This column is not the place to argue that toss. Yet that view fits also with the failure, so far during this economic slump, of the traditional left to find a real, coherent voice. Most European democracies have moved to the right, and in America the Democrats have lost ground. Enter the 99% slogan. What does it mean? At many points in the 20th century it would have meant support for socialism, for a swing to the left, for an extension of the democratic franchise to give a voice to the dispossessed, for a bigger state. Now, what it most convincingly means is that the system, both of capitalism and democracy, is rigged, unfair, unjust, not because of its outcome, as such, but because of the way it works and the hopes it frustrates.

            That means different things in different places: a Wall Street and Big Oil oligarchy in America, bankers´ bonuses and fat-cat executive pay in Britain, a highly-paid political caste in Italy, the sense, in a lot of Europe, that the young are being given a raw deal, in pay, labour rights, pension entitlements, even education compared with the old. That sense of injustice, rather than inequality as such, surely also explains the recent outbreaks of protest in Russia against the Putin regime.

            The question is, how to respond to this politically. This year, I expect this column to have to return to this topic repeatedly, looking at different countries. In a time of vast public debts, using taxes and spending to redistribute money is hard to do, though in Britain the 50% tax rate is, for this reason, bound to stay. So, just as in the 1970s British governments resorted to incomes policies to try to control inflation and preserve fairness in troubled times without spending public money, now a favoured target is executive pay.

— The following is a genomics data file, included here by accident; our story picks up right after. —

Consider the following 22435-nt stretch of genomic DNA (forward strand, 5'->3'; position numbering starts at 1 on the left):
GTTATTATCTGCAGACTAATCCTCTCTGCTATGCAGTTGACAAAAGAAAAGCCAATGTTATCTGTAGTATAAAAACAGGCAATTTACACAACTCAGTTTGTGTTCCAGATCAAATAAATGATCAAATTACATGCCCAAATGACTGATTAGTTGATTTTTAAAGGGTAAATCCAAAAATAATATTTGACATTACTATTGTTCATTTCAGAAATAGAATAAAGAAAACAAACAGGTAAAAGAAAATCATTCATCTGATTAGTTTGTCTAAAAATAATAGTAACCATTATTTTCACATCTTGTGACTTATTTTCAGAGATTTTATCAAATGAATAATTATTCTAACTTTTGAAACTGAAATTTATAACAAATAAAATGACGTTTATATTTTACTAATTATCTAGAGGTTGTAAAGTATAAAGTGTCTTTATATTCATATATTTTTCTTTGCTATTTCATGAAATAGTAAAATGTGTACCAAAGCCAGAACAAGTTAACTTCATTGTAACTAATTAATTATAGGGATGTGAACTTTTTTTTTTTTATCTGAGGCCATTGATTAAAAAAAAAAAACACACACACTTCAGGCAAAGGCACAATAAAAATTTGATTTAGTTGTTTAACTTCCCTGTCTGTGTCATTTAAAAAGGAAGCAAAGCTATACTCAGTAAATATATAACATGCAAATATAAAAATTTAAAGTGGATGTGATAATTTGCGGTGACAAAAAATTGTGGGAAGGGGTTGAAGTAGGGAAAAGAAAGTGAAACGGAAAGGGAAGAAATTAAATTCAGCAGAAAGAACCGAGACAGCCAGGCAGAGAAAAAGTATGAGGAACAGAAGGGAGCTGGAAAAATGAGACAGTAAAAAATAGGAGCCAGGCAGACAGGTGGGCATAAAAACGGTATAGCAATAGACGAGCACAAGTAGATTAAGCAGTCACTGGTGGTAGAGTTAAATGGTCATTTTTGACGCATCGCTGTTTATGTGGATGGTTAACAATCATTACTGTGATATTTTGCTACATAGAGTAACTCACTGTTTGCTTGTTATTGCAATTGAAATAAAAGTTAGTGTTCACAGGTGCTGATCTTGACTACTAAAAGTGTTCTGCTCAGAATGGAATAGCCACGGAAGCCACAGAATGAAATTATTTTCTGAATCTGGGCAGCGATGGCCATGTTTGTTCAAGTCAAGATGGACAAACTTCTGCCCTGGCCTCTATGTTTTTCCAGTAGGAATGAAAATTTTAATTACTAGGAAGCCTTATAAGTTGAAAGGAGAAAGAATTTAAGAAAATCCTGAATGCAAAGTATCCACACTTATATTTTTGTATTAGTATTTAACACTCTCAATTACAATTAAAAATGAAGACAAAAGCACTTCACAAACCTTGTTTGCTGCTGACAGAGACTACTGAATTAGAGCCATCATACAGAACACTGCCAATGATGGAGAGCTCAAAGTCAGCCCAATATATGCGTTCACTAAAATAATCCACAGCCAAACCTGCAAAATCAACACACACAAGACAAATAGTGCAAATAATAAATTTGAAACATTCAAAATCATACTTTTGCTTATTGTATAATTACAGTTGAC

It is a just target, in that top pay really has reached eye-wateringly anomalous levels, and is proving more immune to hard times than other pay, especially public-sector wages and pensions. But how to handle this effectively and fairly? The government says shareholders should be "empowered" by making votes on pay binding on companies; Labour says more "transparency" is needed.

            Both are desirable, but both risk missing the point. There is already plenty of transparency, which is why we are able to get hot and bothered about particular bosses´ pay. The first question is what to do with the information. The second is who should care about it and do it. Shareholders generally don´t care, at least not much, unless high pay hurts profits and dividends, and most pension funds and insurance companies—which are the bulk of big-company "owners"—prefer to keep their distance from individual companies. Unless the law changes to force them to act like owners, they will stay that way.

            The likely outcome is pretty obvious. Efforts to control most people´s pay, through wage freezes, pension changes and tax rises, will be real and painfully effective. Efforts to control executive pay will be abstract and ineffective. Result: having drawn attention to fairness, Mr Cameron will be associated with an unfair outcome, and look insincere. Well, who said politics was fair?